My Landlord Just Gave Me a 10-Day Notice to Comply or Vacate
If you rent the place where you live and you got a 10-Day Notice to Comply or Vacate from your landlord, learn what that is and what you should do about it. #6354EN
- Read this only if you live in the state of Washington.
- Eviction law continues to change. Read about the latest changes to eviction laws.
- If your landlord is threatening to evict you, call 1-855-657-8387 OR apply for help online.
Frequently Asked Questions (FAQ)
Yes, if you rent the place where you live and you just got a 10-Day Notice to Comply or Vacate from your landlord.
No, if you own the mobile home you live in, and rent the lot. Instead, read My manufactured/mobile home park landlord just gave me a 20-Day Notice to Pay or Vacate and talk to a lawyer right away. Contact information is below.
- What this notice is
- What to do if you get this notice from your landlord
- Where to get legal help
It is a warning from your landlord. A landlord who believes you have broken (violated) a major (substantial) rule in your lease, other than not paying rent, may give you this type of notice.
The notice should tell you exactly which important (“material”) part of the rental agreement the landlord believes you are breaking. You then have 10 days from the date you got the notice to stop breaking the rules.
Example: Your lease states that people who are not listed on the lease cannot stay with you for more than one week. Your landlord might give you a 10-Day Notice, stating you have “unauthorized occupants.” You then have 10 days for your unauthorized guest to leave, or your landlord may file an eviction lawsuit against you.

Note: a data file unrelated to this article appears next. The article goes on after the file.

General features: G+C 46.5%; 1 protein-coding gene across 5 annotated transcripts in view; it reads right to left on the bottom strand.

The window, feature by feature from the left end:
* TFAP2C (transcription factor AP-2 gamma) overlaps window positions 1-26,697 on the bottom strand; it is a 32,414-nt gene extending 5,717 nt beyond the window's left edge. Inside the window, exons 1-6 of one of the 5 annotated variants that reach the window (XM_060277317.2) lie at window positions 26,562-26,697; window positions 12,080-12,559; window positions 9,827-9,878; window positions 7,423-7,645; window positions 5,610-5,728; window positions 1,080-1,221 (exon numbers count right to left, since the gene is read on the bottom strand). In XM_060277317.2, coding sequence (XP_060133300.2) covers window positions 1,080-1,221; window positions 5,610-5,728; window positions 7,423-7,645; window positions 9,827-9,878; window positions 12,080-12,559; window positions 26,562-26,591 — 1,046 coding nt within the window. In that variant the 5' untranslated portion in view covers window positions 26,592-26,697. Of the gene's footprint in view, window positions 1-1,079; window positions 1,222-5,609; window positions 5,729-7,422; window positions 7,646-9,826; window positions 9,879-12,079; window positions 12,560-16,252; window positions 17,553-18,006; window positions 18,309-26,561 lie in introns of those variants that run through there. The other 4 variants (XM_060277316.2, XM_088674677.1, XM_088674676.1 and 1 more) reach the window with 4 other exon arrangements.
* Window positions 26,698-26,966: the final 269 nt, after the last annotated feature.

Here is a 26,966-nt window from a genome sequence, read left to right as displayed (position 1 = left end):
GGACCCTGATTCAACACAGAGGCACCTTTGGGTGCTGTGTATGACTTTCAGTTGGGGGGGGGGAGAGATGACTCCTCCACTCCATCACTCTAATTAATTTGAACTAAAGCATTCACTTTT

The landlord must win an eviction lawsuit against you and get a judge to sign an order directing the sheriff to evict you.
If you fix the problem within 10 days of getting the notice, your landlord should stop the eviction process.
A landlord may also give you a 10-Day Notice if you substantially violate a material requirement of a government (subsidized) housing program. If this happens to you, you may have more rights that we don’t describe here. Read HUD Housing Evictions and/or Evictions from Public Housing (Housing Owned by a Housing Authority) to learn more.
Write the landlord a letter saying you disagree with (dispute) the 10-Day Notice. Keep a copy of your letter. Try to get legal help. Contact information is below.
The landlord (or their employee or another adult) can “personally serve” you at home by handing the notice to you. The landlord can also hand it to another adult or older teenager who lives with you. The landlord can also tape it on your door, but then they must also mail a copy to you.
A 10-Day Notice that is by text, voicemail, email or in person is not a proper notice. It does not start the eviction process.
*The notice does not have to be notarized.
No. Washington law does not let landlords evict tenants without following the proper court eviction process. The landlord must give you a proper written “termination” notice before the landlord can start an eviction lawsuit. The 10-day Notice to Comply or Vacate is one type of termination notice.
The landlord must also give you official court papers called a “Summons” and “Complaint.” These papers may require you to send a response to your landlord or their lawyer. The landlord needs to have these documents delivered to you if your landlord wants to have the case heard in court.
If you do get court documents, call the Eviction Defense Screening Line at 1-855-657-8387.
If you get four valid, properly served 10-Day Notices to Comply or Vacate within one year, the landlord can end your tenancy with a 60-Day Notice to Terminate before the end of the fixed term or period. The notices must all be about different incidents.